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Thomas Manning Archive


Thomas Manning was born in Broome, Norfolk on 8th November, 1772, the second son of Reverend William Manning, rector of Broome and subsequently rector of Diss, Norfolk, and his wife, Elizabeth, the only child of Reverend William Adams, rector of Rollersby Norfolk.

Thomas Manning was educated locally and was admitted to Gonville and Caius College, Cambridge in 1790 to study mathematics. Here he made some lifelong friends including Charles Lamb (1775-1834). Manning was very able but did not graduate as he refused to sign the oath of allegiance to the Church of England. Manning continued in Cambridge coaching students and published his Introduction to Arithmetic and Algebra (1796-1798)

Manning became interested in China and the Chinese language and in January 1802, sailed from Dover to stay in Paris where he met and studied with Dr Hagar at the Bibliotheque Nationale. Manning intended to stay in Paris for two years but was detained further due to the Napoleonic conflict with England. He returned to England in late 1804 and studied medicine for 6 months at Westminster Hospital with the intent of gaining an useful skill for his travels.

Manning first thought of trying to reach China overland via Russia but felt that his language skills were insufficient and therefore applied to the East India Company to travel on board one of their boats. He sailed on the Thames in May 1806 arriving in Canton, China, later that year.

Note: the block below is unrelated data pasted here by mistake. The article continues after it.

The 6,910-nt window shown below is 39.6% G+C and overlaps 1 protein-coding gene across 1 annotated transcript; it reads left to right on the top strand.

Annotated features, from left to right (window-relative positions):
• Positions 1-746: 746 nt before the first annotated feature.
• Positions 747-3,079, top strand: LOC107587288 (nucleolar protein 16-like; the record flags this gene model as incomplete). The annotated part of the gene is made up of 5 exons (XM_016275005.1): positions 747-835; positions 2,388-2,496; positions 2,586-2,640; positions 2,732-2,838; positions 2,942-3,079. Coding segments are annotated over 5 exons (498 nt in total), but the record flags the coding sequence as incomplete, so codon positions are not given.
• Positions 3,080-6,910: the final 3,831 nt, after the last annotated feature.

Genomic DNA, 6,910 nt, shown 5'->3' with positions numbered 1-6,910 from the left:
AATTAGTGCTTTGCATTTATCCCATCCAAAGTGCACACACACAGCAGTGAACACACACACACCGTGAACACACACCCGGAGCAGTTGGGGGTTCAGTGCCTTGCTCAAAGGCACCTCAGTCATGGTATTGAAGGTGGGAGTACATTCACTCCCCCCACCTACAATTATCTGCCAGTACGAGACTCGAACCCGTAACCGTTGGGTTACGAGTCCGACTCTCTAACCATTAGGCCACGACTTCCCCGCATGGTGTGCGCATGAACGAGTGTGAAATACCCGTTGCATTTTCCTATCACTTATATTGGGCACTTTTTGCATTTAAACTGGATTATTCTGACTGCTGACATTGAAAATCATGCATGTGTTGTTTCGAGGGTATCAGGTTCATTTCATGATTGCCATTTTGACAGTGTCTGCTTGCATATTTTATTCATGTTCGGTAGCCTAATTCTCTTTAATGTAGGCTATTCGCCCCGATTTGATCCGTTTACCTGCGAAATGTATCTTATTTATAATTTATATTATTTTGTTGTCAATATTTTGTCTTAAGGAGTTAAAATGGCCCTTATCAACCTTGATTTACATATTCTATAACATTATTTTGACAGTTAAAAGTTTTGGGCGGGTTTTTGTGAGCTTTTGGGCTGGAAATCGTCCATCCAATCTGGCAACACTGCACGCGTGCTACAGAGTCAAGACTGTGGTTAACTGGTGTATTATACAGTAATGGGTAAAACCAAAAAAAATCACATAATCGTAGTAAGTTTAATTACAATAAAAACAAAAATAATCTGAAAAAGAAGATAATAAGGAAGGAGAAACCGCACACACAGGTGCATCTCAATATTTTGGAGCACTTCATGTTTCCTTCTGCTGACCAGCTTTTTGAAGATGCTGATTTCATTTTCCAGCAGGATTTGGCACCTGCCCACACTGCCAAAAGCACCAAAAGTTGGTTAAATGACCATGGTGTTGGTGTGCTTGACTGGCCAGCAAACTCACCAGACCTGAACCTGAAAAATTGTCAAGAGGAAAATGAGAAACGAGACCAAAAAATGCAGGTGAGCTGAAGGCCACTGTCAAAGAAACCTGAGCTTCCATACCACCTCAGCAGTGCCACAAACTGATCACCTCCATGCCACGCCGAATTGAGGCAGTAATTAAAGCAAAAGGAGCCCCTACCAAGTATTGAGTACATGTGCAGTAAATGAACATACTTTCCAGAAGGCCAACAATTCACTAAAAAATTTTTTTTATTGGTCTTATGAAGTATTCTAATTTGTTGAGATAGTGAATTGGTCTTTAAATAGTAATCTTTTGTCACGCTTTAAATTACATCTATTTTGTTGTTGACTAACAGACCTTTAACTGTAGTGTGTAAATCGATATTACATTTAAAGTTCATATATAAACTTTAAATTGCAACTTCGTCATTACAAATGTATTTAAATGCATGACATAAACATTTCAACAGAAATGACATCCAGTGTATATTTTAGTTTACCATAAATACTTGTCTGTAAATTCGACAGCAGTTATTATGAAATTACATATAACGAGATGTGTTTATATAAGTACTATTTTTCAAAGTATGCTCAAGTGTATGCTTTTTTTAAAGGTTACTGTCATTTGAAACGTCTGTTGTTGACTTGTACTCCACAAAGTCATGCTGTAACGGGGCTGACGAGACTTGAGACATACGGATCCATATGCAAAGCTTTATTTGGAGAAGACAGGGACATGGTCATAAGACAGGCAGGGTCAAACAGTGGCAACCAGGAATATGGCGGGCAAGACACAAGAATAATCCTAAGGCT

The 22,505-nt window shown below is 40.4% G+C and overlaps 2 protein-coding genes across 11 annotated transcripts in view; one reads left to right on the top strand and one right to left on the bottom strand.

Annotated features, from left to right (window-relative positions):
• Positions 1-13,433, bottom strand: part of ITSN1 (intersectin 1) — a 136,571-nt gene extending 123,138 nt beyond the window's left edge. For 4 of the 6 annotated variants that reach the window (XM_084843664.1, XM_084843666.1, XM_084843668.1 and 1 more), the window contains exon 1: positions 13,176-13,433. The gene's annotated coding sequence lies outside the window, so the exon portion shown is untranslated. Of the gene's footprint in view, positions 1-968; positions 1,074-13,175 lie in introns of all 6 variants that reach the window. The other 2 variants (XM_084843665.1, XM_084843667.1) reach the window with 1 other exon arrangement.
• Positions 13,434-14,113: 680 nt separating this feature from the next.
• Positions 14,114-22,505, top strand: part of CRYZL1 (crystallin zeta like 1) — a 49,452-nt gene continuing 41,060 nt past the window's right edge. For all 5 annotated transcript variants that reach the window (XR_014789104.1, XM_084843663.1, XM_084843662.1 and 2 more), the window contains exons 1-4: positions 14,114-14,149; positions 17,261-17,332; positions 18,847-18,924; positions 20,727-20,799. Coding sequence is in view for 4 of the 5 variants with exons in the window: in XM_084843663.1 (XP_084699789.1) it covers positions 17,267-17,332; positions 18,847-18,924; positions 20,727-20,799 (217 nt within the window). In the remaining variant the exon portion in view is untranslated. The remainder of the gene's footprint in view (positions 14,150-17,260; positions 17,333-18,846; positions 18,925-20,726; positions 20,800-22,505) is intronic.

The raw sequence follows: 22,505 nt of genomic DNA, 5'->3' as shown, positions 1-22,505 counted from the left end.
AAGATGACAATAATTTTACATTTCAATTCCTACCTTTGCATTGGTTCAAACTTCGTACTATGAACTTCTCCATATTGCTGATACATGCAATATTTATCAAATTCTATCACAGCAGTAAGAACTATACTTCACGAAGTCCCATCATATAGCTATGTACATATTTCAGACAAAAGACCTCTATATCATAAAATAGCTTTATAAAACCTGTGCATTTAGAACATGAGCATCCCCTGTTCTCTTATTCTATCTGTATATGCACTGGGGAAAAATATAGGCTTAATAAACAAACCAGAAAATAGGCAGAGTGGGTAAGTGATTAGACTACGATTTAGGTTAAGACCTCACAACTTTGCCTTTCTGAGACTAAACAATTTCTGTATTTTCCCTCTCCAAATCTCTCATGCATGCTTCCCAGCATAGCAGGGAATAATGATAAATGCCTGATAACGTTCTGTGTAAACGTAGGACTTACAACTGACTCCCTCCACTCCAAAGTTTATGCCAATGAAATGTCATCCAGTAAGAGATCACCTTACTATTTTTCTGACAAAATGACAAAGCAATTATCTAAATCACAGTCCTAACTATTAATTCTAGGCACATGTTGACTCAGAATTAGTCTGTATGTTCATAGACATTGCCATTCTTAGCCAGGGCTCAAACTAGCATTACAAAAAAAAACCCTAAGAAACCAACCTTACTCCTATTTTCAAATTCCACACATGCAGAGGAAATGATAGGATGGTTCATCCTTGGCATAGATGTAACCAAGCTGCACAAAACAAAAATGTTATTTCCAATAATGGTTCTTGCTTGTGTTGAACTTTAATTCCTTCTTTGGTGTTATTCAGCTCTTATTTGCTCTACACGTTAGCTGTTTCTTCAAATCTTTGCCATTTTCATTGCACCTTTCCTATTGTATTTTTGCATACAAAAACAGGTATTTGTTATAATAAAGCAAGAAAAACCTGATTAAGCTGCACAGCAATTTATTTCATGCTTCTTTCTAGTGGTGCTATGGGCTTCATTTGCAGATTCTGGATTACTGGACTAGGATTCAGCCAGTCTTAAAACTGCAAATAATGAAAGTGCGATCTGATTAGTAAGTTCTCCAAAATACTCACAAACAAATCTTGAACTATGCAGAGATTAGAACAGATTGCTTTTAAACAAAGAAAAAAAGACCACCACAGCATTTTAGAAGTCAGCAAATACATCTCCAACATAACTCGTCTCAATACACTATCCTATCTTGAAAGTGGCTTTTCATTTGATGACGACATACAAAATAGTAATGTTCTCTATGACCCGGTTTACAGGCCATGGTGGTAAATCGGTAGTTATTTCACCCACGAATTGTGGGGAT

Manning lived within the East India Company factory and helped with medical matters and translation. He was frustrated by lack of access to interior China. He joined an expedition to Cochinchina (Vietnam) in 1808. This expedition failed and Manning returned to Canton.

Sir John Gielgud reading Thomas Manning’s narrative of his travels in Tibet

Manning then decided to attempt to reach the interior of China via Tibet. For this purpose he sailed on the Pellen to Bengal. He became known in Calcutta for his flowing beard and native costume. He waited for official permission to travel through Bhutan but in the end set off with one Chinese servant entering Bhutan in September 1811 and Tibet later that year.He travelled with Chinese soldiers and treated their medical ailments. He reached Lhasa in December 1811 and was allowed an audience with the Dalai Lama. However he was not able to continue further inland and was sent back to Calcutta in 1812. From there he returned to Canton where he continued his studies until joining the unsuccessful Amherst Embassy in 1816, after which he set off for England with the Embassy on the Alceste. This was wrecked on 17 February 1817 and he continued on the Caesar. He reached St Helena in July 1817 and was given an audience with Napoleon who was imprisoned on the island.

Manning returned and settled in England. He lived in Italy, wanting to improve his spoken Italian, between 1827-1829. He returned to England and continued to live in Kent until 1838, when after a stroke which disabled his right hand, he moved to Bath to gain better medical attention. He died at Bath on 2 May, 1840 and was buried in Bath Abbey Church.

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